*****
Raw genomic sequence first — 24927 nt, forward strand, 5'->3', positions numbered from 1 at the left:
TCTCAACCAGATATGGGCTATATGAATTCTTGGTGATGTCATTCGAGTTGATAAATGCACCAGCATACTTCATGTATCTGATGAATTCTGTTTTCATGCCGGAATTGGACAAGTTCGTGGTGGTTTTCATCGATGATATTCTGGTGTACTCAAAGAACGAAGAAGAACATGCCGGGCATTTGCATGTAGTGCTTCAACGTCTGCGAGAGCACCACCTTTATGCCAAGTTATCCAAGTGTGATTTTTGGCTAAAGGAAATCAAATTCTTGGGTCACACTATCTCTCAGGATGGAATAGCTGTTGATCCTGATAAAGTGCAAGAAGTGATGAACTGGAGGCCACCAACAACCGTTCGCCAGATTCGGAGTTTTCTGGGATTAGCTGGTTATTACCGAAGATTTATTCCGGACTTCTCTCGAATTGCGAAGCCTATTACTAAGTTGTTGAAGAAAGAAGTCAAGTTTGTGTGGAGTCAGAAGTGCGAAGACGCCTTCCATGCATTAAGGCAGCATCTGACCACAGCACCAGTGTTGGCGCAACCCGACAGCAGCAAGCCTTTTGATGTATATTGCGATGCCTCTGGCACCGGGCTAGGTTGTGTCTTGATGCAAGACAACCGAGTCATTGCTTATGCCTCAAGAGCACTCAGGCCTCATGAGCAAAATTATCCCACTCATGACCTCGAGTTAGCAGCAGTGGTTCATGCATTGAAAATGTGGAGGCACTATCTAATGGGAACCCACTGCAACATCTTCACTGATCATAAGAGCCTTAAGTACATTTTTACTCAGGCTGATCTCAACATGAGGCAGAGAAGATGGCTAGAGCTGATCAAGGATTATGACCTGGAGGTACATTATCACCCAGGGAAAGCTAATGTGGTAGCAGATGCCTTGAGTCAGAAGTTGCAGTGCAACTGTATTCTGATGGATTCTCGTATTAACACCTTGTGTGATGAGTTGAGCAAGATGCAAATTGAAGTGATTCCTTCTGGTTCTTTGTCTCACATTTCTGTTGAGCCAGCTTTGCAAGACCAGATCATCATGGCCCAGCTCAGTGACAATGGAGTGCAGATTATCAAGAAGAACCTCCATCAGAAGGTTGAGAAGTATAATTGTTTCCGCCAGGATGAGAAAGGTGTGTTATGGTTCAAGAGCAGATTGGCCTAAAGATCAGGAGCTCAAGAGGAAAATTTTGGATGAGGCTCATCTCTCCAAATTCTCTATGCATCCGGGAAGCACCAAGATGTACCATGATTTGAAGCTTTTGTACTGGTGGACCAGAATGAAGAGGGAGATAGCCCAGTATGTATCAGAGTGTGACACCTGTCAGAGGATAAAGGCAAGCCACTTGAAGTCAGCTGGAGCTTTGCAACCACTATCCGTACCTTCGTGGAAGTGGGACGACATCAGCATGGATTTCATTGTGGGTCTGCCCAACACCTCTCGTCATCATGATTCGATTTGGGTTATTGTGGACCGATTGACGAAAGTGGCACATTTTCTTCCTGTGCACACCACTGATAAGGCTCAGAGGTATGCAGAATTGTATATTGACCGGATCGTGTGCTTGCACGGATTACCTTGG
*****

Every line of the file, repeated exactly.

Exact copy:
Raw genomic sequence first — 24927 nt, forward strand, 5'->3', positions numbered from 1 at the left:
TCTCAACCAGATATGGGCTATATGAATTCTTGGTGATGTCATTCGAGTTGATAAATGCACCAGCATACTTCATGTATCTGATGAATTCTGTTTTCATGCCGGAATTGGACAAGTTCGTGGTGGTTTTCATCGATGATATTCTGGTGTACTCAAAGAACGAAGAAGAACATGCCGGGCATTTGCATGTAGTGCTTCAACGTCTGCGAGAGCACCACCTTTATGCCAAGTTATCCAAGTGTGATTTTTGGCTAAAGGAAATCAAATTCTTGGGTCACACTATCTCTCAGGATGGAATAGCTGTTGATCCTGATAAAGTGCAAGAAGTGATGAACTGGAGGCCACCAACAACCGTTCGCCAGATTCGGAGTTTTCTGGGATTAGCTGGTTATTACCGAAGATTTATTCCGGACTTCTCTCGAATTGCGAAGCCTATTACTAAGTTGTTGAAGAAAGAAGTCAAGTTTGTGTGGAGTCAGAAGTGCGAAGACGCCTTCCATGCATTAAGGCAGCATCTGACCACAGCACCAGTGTTGGCGCAACCCGACAGCAGCAAGCCTTTTGATGTATATTGCGATGCCTCTGGCACCGGGCTAGGTTGTGTCTTGATGCAAGACAACCGAGTCATTGCTTATGCCTCAAGAGCACTCAGGCCTCATGAGCAAAATTATCCCACTCATGACCTCGAGTTAGCAGCAGTGGTTCATGCATTGAAAATGTGGAGGCACTATCTAATGGGAACCCACTGCAACATCTTCACTGATCATAAGAGCCTTAAGTACATTTTTACTCAGGCTGATCTCAACATGAGGCAGAGAAGATGGCTAGAGCTGATCAAGGATTATGACCTGGAGGTACATTATCACCCAGGGAAAGCTAATGTGGTAGCAGATGCCTTGAGTCAGAAGTTGCAGTGCAACTGTATTCTGATGGATTCTCGTATTAACACCTTGTGTGATGAGTTGAGCAAGATGCAAATTGAAGTGATTCCTTCTGGTTCTTTGTCTCACATTTCTGTTGAGCCAGCTTTGCAAGACCAGATCATCATGGCCCAGCTCAGTGACAATGGAGTGCAGATTATCAAGAAGAACCTCCATCAGAAGGTTGAGAAGTATAATTGTTTCCGCCAGGATGAGAAAGGTGTGTTATGGTTCAAGAGCAGATTGGCCTAAAGATCAGGAGCTCAAGAGGAAAATTTTGGATGAGGCTCATCTCTCCAAATTCTCTATGCATCCGGGAAGCACCAAGATGTACCATGATTTGAAGCTTTTGTACTGGTGGACCAGAATGAAGAGGGAGATAGCCCAGTATGTATCAGAGTGTGACACCTGTCAGAGGATAAAGGCAAGCCACTTGAAGTCAGCTGGAGCTTTGCAACCACTATCCGTACCTTCGTGGAAGTGGGACGACATCAGCATGGATTTCATTGTGGGTCTGCCCAACACCTCTCGTCATCATGATTCGATTTGGGTTATTGTGGACCGATTGACGAAAGTGGCACATTTTCTTCCTGTGCACACCACTGATAAGGCTCAGAGGTATGCAGAATTGTATATTGACCGGATCGTGTGCTTGCACGGATTACCTTGG